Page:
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Navigating child custody with a bipolar ex-spouse

Posted on in Child Custody

You and your spouse have decided to part ways. You want your child to maintain a close relationship with both parents, but you also want to keep your child safe. You’re concerned about how your ex's bipolar disorder could affect their parenting abilities. Here are some considerations to keep in mind:

Symptoms of bipolar disorder

Bipolar disorder is a mental illness characterized by extreme mood swings. During such episodes, bipolar sufferers may act in a way that's different from how they would normally behave. They may exhibit signs of either mania or depression – and will alternate between these two states:

  • Depression: Individuals in this state are often sad, exhausted and apathetic. They may be disinterested in things they would normally enjoy – such as hobbies or friends. They may find it difficult to get out of bed. This condition could affect a parent's ability to care for their children – from preparing meals to holding down a job.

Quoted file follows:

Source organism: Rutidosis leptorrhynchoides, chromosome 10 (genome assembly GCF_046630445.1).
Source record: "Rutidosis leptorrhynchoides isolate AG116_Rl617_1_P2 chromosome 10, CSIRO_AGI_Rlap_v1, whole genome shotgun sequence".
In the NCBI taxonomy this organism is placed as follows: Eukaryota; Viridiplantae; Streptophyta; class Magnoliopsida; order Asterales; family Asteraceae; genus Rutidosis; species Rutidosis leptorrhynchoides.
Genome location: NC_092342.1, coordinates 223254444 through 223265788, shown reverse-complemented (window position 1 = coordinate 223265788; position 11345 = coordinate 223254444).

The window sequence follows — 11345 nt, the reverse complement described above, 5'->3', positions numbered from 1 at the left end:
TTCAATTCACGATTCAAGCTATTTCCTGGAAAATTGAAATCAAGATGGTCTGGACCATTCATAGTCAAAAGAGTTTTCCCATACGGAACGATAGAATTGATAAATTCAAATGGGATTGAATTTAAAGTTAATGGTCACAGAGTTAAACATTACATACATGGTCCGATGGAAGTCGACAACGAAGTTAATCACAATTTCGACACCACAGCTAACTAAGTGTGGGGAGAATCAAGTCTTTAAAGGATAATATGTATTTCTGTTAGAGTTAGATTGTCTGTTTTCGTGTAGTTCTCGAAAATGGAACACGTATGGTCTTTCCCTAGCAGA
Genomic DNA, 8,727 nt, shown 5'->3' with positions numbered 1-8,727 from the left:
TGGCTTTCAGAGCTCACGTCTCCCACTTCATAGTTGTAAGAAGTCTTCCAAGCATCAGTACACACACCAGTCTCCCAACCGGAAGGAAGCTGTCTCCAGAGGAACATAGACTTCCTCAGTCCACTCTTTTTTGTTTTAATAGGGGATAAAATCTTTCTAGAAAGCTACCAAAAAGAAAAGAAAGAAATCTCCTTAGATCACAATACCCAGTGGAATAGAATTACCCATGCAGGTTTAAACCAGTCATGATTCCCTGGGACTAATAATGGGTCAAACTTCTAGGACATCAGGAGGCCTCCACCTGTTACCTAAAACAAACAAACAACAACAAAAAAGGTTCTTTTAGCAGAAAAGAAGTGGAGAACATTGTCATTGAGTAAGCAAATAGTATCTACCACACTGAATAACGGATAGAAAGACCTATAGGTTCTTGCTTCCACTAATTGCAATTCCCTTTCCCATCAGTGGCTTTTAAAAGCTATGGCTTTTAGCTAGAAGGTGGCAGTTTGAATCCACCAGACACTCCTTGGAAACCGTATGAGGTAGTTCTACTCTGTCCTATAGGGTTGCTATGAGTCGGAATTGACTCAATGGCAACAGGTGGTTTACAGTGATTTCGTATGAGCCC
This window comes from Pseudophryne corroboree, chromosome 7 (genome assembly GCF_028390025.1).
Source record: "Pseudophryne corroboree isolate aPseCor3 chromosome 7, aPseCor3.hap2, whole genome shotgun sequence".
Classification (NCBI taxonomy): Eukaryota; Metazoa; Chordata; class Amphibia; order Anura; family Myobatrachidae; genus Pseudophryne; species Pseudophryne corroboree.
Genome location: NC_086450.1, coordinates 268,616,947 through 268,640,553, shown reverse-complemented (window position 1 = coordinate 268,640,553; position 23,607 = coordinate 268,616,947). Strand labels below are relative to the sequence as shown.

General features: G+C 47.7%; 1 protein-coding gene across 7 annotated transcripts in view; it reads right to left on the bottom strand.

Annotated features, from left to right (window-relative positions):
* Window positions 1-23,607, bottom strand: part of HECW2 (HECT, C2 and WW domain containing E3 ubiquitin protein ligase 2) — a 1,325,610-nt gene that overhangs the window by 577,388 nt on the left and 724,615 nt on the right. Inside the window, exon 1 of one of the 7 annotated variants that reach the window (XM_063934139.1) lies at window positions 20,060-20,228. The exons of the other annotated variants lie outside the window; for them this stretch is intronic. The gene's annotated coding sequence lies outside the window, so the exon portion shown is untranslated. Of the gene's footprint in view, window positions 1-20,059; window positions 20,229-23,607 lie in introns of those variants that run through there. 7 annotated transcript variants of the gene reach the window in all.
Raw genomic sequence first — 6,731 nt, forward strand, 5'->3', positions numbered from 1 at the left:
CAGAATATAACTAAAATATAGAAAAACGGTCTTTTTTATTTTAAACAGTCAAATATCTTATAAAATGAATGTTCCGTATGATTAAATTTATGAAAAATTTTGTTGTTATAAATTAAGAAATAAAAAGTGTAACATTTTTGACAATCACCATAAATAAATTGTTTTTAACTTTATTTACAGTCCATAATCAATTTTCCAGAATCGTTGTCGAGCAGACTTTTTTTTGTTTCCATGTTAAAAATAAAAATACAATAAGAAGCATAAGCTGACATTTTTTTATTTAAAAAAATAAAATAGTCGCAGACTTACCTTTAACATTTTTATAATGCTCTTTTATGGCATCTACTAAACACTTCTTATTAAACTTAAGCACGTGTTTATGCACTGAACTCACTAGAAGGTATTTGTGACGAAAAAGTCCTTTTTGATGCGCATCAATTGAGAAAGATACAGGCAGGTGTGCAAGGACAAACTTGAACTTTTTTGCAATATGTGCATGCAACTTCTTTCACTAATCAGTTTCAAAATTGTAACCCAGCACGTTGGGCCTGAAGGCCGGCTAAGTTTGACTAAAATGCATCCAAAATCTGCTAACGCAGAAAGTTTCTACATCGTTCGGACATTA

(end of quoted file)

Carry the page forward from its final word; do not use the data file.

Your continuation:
• Mania: In this state, individuals experience some type of “high” emotions. They may be happy and energetic – feeling as though they have superpowers – or they may be angry and agitated. Individuals in this state often act impulsively, without considering rationale or consequences to their actions. Excessive spending is common during manic episodes.

Options for handling a spouse's mental illness during your divorce

No parent should have to lose their relationship with their child solely because they have a mental illness. However, you may be worried about the safety and wellbeing of your child while in the care of a parent with a mental illness. If your child's safety is a concern during your divorce, you may be able to obtain a temporary child custody order issued for the duration of the divorce proceedings.

If your aim is to get sole custody of your child based on your spouse's mental illness, then you will need to provide proof of the mental illness as well as its potential to harm your child. If your spouse's condition is undiagnosed, your lawyer may be able to file a motion to get them a psychological evaluation.

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